LONDON (Reuters) – Willie Walsh, head of global airlines industry body IATA, lambasted Britain’s Heathrow Airport, calling it a “greedy monopoly hub” and describing its plans to raise airport charges as “outrageous.”
Since leaving British Airways parent company IAG last year to run the International Air Transport Association, Walsh has continued to bang the drum against passenger charges at Britain’s busiest airport, Heathrow.
Addressing an audience at the Aviation Club in central London, he said Heathrow was trying to place the financial burden of the COVID-19 crisis on its customers by proposing to raise airport charges by 90% to 42 pounds per person.
“This time ’round when you see what it is that Heathrow is trying to do, it just jumps off the page,” Walsh said.
Heathrow, which last year lost its crown as Europe’s busiest hub to Paris, is owned by investors including Spain’s Ferrovial, the Qatar Investment Authority and China Investment Corp.
Walsh, who has a reputation as a bruiser in dealing with unions and suppliers, said the higher charges would fund bigger dividends for Heathrow shareholders.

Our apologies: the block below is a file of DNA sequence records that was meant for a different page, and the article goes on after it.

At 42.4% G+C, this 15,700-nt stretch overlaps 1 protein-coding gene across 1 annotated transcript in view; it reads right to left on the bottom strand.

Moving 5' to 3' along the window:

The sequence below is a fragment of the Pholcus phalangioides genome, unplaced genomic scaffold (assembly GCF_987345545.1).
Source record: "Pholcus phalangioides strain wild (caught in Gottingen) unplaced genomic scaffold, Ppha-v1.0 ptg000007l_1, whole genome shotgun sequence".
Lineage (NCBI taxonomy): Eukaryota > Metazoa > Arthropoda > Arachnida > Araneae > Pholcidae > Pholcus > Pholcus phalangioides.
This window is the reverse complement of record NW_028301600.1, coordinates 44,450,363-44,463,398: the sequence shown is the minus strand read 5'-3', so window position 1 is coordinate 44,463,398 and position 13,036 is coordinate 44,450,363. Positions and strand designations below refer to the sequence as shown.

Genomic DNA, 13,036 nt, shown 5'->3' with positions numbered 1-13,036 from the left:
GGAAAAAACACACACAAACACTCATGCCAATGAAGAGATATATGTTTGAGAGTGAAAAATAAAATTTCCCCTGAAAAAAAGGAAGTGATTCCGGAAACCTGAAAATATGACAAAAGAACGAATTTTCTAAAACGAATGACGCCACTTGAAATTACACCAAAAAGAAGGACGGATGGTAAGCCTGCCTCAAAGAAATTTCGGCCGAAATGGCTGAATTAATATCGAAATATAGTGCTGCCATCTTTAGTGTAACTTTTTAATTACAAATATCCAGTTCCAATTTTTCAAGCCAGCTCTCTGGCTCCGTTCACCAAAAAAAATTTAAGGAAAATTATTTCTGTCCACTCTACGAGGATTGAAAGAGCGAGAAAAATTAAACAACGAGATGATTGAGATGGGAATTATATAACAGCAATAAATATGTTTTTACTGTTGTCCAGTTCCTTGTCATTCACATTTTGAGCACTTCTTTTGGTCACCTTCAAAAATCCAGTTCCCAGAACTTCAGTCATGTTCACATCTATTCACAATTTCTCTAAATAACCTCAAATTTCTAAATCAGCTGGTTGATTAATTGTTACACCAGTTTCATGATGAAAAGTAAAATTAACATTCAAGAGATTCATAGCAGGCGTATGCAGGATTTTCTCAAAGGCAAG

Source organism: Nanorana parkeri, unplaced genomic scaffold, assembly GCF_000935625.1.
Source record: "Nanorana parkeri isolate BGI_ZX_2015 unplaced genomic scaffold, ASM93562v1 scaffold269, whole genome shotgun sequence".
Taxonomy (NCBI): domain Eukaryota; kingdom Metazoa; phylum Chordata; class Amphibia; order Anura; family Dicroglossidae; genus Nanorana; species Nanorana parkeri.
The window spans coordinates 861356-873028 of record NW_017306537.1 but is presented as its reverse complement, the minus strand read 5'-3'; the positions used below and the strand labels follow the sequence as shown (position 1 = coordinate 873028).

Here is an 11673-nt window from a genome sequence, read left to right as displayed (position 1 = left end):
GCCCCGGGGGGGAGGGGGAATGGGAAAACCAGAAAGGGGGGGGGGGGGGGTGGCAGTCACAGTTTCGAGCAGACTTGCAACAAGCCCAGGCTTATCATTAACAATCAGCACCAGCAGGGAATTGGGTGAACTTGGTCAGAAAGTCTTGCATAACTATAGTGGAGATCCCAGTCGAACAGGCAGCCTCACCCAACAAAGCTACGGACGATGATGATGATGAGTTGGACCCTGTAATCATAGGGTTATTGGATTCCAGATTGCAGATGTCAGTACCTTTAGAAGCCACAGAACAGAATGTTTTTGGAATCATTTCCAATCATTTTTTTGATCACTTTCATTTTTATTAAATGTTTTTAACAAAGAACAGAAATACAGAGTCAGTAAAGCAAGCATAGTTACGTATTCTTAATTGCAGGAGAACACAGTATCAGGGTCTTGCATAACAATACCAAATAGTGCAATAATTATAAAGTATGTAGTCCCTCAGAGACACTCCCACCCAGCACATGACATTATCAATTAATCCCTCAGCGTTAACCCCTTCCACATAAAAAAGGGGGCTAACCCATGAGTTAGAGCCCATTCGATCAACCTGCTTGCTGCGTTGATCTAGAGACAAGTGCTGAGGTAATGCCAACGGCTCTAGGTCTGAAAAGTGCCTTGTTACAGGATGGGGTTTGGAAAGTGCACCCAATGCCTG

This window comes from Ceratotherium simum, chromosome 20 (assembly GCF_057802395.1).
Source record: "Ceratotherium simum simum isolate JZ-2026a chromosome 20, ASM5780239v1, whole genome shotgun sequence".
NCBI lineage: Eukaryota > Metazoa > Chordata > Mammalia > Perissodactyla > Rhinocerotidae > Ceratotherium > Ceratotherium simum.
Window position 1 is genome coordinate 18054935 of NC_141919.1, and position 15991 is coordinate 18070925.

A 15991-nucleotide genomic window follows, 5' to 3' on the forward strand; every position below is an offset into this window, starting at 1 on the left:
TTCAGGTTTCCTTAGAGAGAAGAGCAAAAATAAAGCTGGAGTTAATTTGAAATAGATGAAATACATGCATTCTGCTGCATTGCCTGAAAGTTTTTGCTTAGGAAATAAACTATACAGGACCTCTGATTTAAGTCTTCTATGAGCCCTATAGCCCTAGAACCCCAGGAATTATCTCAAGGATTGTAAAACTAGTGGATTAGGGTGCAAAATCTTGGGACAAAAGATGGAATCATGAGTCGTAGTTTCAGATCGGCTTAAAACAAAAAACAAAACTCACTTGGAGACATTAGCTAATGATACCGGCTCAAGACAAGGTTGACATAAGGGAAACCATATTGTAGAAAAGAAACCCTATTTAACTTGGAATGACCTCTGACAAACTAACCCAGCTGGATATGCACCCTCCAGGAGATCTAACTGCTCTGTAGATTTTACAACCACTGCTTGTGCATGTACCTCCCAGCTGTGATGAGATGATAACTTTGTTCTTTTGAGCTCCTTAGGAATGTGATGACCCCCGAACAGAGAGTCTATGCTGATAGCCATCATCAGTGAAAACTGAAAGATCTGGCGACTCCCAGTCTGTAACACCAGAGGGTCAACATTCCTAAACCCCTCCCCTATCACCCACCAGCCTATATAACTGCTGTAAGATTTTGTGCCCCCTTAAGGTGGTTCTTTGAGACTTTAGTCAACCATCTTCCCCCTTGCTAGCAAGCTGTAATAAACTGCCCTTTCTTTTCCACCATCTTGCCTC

He called on Britain’s regulator, the Civil Aviation Authority, to protect consumers by pushing back against the airport’s “outrageous behaviour.”
“The recovery of the UK’s travel and tourism industry impacts millions of jobs. They cannot be held hostage to the intransigence of what is effectively a greedy monopoly hub airport,” he said.
“I cannot see how almost doubling the charge at Heathrow is in the interest of consumers, particularly as we’re trying to recover the industry.”
Heathrow could not immediately be reached for comment.
(Reporting by Sarah Young; Editing by Cynthia Osterman)